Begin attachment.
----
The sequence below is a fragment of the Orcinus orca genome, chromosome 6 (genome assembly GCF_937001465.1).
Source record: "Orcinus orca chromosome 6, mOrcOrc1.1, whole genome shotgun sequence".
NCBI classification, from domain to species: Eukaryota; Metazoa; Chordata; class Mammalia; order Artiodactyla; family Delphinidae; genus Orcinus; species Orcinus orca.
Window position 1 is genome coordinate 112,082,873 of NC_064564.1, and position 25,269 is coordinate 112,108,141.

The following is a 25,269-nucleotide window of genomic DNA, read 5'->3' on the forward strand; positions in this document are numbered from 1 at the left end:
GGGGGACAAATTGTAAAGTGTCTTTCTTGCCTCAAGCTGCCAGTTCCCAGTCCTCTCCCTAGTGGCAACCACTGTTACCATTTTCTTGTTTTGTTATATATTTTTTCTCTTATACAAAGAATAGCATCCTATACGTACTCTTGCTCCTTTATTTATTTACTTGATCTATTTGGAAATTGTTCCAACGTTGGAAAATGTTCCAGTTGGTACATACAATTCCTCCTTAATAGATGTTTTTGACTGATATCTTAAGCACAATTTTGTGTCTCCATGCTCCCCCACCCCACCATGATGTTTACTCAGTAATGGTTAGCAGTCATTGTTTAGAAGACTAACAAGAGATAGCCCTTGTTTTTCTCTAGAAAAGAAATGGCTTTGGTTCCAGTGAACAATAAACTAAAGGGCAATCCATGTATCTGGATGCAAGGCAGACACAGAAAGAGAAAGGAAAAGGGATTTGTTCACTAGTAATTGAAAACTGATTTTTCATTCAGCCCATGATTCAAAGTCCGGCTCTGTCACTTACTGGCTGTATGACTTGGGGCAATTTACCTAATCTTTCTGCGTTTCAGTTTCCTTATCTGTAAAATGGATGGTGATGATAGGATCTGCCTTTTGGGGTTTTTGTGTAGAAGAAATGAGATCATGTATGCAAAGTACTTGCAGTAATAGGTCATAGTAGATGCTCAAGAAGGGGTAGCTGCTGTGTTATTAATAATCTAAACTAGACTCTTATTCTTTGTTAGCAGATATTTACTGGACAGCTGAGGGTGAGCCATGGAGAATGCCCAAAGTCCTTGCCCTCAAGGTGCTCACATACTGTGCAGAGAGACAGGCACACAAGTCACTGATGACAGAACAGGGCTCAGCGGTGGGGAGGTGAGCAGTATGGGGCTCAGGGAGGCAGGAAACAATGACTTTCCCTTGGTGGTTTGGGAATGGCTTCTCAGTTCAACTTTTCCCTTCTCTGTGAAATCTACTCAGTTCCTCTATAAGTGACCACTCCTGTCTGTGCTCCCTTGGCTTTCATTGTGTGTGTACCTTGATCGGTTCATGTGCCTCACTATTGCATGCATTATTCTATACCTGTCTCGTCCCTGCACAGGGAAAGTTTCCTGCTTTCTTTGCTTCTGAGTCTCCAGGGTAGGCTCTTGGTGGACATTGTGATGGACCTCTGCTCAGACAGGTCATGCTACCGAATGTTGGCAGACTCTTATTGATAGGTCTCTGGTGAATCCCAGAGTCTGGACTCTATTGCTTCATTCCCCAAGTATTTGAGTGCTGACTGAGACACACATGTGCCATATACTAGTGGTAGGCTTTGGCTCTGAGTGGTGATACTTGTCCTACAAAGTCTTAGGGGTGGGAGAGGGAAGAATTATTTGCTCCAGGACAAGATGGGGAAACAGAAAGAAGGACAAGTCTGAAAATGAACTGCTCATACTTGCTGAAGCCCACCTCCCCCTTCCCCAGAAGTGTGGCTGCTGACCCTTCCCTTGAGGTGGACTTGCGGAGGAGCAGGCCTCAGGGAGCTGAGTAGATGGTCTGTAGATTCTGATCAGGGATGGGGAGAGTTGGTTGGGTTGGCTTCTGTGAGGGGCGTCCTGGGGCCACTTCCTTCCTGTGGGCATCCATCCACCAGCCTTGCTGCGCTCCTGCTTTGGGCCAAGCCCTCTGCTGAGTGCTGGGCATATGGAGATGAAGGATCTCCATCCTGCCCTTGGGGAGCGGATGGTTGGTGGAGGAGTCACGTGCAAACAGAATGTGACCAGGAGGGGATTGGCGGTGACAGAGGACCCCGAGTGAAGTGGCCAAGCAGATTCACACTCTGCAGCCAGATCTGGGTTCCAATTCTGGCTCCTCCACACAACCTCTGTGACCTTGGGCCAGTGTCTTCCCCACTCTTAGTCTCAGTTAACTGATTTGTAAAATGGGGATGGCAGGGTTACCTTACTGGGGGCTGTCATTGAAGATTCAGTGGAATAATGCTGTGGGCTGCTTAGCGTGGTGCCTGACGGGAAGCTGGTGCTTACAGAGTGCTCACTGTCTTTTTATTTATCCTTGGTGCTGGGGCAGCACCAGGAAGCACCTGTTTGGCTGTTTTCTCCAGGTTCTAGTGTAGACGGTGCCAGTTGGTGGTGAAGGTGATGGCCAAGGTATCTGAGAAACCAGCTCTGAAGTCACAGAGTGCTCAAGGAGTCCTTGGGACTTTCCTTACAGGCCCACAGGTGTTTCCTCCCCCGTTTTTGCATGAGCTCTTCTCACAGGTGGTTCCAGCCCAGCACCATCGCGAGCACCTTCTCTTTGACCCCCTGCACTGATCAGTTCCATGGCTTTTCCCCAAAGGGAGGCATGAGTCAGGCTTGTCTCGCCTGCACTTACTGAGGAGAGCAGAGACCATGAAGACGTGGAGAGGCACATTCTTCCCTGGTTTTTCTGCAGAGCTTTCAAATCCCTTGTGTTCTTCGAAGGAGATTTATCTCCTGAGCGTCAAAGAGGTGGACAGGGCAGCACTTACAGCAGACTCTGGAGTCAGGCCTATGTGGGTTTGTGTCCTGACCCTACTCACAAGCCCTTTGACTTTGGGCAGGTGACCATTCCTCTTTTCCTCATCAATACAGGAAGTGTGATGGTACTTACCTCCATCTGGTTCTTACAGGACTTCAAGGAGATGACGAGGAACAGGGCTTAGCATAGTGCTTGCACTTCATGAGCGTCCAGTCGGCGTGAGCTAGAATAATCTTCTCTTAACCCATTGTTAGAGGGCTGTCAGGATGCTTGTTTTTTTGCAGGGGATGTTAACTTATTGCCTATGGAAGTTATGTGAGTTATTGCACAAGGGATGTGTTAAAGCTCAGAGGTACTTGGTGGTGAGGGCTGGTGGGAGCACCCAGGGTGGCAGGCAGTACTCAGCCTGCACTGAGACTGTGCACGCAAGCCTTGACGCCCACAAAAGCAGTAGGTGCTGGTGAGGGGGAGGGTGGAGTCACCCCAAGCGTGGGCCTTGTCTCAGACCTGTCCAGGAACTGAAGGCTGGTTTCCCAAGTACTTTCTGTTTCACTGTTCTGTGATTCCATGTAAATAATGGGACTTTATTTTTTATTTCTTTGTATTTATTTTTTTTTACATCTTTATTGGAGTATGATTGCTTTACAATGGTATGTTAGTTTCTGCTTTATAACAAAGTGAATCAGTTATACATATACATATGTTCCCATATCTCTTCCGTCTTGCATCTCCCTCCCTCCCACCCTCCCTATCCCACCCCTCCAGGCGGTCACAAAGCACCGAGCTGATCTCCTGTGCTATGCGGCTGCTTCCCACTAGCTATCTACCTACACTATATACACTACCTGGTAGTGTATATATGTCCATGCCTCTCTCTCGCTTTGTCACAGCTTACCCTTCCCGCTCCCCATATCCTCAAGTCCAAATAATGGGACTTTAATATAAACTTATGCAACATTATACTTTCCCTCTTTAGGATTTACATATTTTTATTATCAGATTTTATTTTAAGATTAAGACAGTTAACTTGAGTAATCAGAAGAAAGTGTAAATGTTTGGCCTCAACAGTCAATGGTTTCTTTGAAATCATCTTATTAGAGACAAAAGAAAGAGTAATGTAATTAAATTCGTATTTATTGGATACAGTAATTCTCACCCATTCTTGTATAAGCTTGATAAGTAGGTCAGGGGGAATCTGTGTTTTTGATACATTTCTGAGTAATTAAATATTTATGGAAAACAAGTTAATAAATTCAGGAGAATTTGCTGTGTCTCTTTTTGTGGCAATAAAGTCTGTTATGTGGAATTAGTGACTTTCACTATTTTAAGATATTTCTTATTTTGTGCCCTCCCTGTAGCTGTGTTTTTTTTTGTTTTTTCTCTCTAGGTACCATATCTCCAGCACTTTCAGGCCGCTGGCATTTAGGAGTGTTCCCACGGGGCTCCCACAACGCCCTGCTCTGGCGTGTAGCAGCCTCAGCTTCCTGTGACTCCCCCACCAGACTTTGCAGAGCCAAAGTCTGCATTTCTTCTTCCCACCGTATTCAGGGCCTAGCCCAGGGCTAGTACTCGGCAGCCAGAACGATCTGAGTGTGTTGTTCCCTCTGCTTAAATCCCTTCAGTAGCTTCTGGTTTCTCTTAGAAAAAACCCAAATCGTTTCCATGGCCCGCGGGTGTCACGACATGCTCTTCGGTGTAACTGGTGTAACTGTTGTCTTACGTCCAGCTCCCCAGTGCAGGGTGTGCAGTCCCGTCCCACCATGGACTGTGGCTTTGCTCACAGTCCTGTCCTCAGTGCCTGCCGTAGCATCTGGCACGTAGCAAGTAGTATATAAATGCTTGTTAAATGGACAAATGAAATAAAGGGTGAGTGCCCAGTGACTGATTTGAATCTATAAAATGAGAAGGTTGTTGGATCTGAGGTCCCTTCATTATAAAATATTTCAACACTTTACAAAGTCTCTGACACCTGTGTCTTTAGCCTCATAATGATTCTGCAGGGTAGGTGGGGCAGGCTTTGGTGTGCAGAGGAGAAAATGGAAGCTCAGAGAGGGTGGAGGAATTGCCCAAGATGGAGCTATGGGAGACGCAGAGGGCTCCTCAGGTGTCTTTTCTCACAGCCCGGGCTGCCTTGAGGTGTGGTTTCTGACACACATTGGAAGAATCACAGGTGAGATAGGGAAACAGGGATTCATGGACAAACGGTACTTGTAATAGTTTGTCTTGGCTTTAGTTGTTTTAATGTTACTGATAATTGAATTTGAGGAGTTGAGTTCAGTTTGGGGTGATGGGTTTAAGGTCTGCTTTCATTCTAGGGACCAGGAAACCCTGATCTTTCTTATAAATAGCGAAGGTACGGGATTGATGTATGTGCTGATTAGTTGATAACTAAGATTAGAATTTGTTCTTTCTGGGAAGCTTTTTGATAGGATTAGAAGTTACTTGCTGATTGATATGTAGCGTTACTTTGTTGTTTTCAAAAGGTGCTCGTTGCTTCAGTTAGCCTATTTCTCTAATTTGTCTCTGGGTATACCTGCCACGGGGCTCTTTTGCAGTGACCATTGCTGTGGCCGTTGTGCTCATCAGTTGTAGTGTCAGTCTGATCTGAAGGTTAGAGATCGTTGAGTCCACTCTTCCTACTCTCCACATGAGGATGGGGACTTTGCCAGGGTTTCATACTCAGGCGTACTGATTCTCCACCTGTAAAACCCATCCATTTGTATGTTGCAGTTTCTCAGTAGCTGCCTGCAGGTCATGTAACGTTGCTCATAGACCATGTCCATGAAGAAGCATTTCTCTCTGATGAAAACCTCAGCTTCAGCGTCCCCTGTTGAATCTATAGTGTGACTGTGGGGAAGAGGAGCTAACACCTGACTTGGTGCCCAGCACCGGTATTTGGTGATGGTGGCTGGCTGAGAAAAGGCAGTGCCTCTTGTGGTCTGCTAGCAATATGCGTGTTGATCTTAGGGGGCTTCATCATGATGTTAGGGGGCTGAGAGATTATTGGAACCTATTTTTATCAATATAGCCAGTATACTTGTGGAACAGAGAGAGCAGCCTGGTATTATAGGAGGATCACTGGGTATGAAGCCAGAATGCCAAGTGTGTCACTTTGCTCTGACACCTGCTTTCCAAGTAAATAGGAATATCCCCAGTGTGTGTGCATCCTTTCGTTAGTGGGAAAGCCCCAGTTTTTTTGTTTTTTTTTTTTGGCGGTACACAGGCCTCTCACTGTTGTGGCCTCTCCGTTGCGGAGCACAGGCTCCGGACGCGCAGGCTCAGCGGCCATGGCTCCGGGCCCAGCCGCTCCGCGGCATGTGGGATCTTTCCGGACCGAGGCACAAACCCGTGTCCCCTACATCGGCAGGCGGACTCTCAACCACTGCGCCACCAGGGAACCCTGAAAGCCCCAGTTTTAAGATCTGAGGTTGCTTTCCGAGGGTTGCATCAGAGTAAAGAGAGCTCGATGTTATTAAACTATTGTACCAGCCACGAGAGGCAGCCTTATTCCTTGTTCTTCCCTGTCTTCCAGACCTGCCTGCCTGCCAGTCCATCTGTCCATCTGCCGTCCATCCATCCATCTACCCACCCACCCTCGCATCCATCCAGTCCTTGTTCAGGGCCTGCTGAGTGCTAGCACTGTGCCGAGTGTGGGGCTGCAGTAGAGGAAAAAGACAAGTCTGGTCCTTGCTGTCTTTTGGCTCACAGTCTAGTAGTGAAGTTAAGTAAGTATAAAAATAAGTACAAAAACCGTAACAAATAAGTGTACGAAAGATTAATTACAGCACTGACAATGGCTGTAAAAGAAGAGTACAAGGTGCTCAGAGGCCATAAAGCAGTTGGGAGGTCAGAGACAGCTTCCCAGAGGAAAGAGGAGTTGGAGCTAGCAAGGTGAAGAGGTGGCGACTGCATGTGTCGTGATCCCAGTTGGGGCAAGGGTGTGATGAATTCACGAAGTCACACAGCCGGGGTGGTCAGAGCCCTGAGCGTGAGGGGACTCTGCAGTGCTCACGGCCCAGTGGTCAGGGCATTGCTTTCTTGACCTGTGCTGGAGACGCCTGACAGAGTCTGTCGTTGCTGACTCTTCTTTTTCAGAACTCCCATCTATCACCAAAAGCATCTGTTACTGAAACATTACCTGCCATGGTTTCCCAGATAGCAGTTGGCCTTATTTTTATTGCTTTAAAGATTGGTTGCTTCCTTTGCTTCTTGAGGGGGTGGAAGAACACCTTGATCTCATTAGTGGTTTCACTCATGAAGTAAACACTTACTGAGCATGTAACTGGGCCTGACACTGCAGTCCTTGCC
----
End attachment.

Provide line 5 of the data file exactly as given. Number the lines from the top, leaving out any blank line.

The following is a 25,269-nucleotide window of genomic DNA, read 5'->3' on the forward strand; positions in this document are numbered from 1 at the left end: